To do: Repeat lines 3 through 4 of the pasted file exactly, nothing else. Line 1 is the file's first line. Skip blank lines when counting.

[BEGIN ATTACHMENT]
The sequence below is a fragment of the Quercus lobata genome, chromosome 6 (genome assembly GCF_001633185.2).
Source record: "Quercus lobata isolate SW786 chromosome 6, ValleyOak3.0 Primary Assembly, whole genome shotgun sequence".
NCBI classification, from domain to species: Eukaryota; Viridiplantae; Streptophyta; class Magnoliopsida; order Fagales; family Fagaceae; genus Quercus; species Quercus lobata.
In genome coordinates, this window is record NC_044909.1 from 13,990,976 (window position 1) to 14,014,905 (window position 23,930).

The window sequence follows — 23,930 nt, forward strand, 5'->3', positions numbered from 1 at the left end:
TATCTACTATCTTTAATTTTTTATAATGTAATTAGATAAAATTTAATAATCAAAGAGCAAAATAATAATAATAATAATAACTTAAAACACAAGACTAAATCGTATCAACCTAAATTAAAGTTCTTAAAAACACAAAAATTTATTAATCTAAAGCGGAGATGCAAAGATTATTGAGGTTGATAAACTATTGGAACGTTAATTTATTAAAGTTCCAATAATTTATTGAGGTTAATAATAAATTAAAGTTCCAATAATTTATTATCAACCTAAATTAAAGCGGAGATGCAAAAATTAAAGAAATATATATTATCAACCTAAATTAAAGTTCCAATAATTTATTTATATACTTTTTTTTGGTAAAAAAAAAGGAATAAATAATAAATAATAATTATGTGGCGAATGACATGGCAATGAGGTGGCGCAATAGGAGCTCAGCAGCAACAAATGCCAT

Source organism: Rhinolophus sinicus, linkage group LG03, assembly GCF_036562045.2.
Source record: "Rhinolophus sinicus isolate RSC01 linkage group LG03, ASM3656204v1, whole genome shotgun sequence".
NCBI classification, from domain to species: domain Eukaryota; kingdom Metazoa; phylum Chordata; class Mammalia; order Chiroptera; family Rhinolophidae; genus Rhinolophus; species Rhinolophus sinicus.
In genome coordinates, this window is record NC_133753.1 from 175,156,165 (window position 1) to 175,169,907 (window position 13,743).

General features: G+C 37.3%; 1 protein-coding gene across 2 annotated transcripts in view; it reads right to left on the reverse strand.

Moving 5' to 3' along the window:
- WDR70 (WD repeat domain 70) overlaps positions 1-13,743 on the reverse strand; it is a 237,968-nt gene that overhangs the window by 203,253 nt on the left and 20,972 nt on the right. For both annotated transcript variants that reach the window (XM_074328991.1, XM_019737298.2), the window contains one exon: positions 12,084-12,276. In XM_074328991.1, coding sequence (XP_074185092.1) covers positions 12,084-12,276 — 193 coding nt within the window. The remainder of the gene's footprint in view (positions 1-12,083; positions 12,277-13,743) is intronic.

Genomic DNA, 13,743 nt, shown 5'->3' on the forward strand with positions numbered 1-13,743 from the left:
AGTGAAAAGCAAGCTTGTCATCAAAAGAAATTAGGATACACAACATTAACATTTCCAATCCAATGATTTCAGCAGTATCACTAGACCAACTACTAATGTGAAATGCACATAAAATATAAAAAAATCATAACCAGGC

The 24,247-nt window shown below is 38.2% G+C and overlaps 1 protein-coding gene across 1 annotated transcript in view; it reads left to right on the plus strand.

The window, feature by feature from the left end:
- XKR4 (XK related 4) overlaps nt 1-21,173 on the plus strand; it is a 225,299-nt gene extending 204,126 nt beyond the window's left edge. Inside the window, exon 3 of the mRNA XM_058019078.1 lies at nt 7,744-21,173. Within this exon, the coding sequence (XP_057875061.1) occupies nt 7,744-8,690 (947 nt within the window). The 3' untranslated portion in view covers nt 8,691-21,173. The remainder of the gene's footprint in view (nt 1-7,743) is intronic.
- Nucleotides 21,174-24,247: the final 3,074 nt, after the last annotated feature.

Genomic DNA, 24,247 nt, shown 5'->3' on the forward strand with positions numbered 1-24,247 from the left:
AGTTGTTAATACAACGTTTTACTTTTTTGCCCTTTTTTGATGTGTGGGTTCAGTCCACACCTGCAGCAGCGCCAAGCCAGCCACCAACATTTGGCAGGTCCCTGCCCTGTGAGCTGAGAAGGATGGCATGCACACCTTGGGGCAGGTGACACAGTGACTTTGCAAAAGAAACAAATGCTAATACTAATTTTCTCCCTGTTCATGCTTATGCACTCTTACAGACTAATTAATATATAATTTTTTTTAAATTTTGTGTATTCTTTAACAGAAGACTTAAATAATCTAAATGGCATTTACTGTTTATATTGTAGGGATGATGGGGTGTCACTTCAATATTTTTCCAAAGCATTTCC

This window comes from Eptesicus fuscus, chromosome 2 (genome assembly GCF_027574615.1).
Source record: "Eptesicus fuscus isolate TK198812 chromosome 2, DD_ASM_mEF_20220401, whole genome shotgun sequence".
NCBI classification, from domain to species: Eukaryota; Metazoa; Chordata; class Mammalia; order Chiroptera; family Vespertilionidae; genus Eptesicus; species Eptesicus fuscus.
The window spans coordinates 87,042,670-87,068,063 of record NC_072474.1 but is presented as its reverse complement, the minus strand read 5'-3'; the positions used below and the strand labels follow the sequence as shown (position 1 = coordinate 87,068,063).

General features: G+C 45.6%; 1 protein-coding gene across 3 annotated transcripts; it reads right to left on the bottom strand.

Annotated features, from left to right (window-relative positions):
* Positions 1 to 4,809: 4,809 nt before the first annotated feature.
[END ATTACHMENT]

NCBI classification, from domain to species: Eukaryota; Viridiplantae; Streptophyta; class Magnoliopsida; order Fagales; family Fagaceae; genus Quercus; species Quercus lobata.
In genome coordinates, this window is record NC_044909.1 from 13,990,976 (window position 1) to 14,014,905 (window position 23,930).